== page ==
I’m sucked up into blue, lost in blue, blue is rippling in the wind
silky blue sky like a scarf in the breeze, tight around my neck

I can’t sing anymore, it’s so tight, but I keep flying, can’t stop,
wondering how high, until I escape the world—escape myself?
How high until I become something else

become an arrow flying straight, flying true, into blue—
graceful, locked on a path, at last—a path, at last—
a point, a target, an aim, a place to rest

I’m flailing, trying to fly through this wobbly altitude
the flowers and the bread, delivered; but me? I feel weightless, unheld—
Even gravity has slipped away

Shavasana at noon

honey bearShavasana at noon

Feel the golden light, he said
and I felt it, spilling over me
golden as sunlight through the honeybear
on the kitchen windowsill on a bright
October morning

You are held, he said. Let yourself go.
I let go—
sink into the waiting arms
of my mother, who sinks into warm earth
pulling me close, pulling me in

I go, go, go — into an opening
that yawns wide until I am twelve,
and I smell the honeysuckle air
tickling goosebumps along my
freckled arms out behind the white barn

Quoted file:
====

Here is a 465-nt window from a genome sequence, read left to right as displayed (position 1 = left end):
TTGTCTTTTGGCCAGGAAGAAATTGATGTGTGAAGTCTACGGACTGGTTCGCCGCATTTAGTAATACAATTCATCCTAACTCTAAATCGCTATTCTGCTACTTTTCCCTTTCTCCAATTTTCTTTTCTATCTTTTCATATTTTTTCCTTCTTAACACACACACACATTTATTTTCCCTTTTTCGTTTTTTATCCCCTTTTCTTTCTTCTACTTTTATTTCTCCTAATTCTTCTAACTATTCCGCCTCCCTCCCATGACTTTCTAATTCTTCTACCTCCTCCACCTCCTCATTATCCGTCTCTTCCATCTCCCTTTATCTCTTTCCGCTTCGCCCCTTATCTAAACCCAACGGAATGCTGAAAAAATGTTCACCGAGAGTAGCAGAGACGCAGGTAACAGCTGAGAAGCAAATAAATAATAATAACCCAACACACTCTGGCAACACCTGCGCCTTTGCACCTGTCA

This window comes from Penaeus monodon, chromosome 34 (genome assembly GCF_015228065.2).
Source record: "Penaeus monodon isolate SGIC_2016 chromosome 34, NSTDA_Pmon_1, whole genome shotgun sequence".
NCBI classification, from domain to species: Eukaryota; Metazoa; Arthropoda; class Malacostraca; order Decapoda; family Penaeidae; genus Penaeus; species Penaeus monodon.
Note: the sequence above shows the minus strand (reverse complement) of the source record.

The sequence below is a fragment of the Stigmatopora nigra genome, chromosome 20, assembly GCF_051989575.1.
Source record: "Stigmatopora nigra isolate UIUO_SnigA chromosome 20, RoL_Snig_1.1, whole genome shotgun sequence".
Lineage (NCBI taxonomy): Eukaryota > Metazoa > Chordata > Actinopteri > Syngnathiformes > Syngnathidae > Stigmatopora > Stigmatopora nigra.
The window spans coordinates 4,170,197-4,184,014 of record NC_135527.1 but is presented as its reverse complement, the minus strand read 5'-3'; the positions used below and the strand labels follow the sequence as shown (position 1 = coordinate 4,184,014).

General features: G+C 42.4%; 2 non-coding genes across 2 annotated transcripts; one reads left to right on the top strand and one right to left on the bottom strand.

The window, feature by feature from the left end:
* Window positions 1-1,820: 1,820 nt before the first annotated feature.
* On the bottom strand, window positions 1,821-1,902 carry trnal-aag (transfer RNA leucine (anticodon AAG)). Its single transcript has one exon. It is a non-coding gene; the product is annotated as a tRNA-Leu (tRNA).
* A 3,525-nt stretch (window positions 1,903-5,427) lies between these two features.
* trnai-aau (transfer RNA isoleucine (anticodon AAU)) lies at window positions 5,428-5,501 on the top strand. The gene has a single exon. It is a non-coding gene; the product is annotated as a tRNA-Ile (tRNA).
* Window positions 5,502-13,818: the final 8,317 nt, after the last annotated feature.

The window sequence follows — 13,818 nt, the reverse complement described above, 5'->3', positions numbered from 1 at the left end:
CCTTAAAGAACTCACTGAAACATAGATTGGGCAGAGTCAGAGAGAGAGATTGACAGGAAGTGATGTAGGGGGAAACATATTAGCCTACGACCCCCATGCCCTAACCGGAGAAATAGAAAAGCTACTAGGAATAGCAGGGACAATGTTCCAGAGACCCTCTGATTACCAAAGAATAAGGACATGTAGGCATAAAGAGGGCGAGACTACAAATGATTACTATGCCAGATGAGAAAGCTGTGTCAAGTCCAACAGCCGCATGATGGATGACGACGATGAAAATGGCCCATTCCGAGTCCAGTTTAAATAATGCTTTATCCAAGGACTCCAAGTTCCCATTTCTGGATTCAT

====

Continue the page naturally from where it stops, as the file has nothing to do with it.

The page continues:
weedy lawn and cemetery patch
Queen Anne’s lacy heads nodding in the wind,
corn stalks sighing in unison, I am there now
stretched across red plaid, watching the terns
high above me, on their way to the sea

High tide in yoga class

photoHigh tide in yoga class

Now it’s time to let go of anything that
does not serve you, she says
I sink into the stretch

Breathe in peace
Breathe out pain
Harp music: a lullaby melody

Hush a bye, don’t you cry…
I hear my long-ago self crooning,
round baby latched to my breast

Blacks and bays, dapples and grays
All the pretty little horses
When you wake, we’ll have cake…

Oh, I feel such an ache
Joy and despair, inseparable twins
Brightness paired with brackish dark

Time to curl up, like a fetus
a reminder, she says, that we can always
begin anew

Anew floods me. It’s high tide in Ohio
deep-etched patterns melt as awareness swells,
crests—suddenly, I taste salt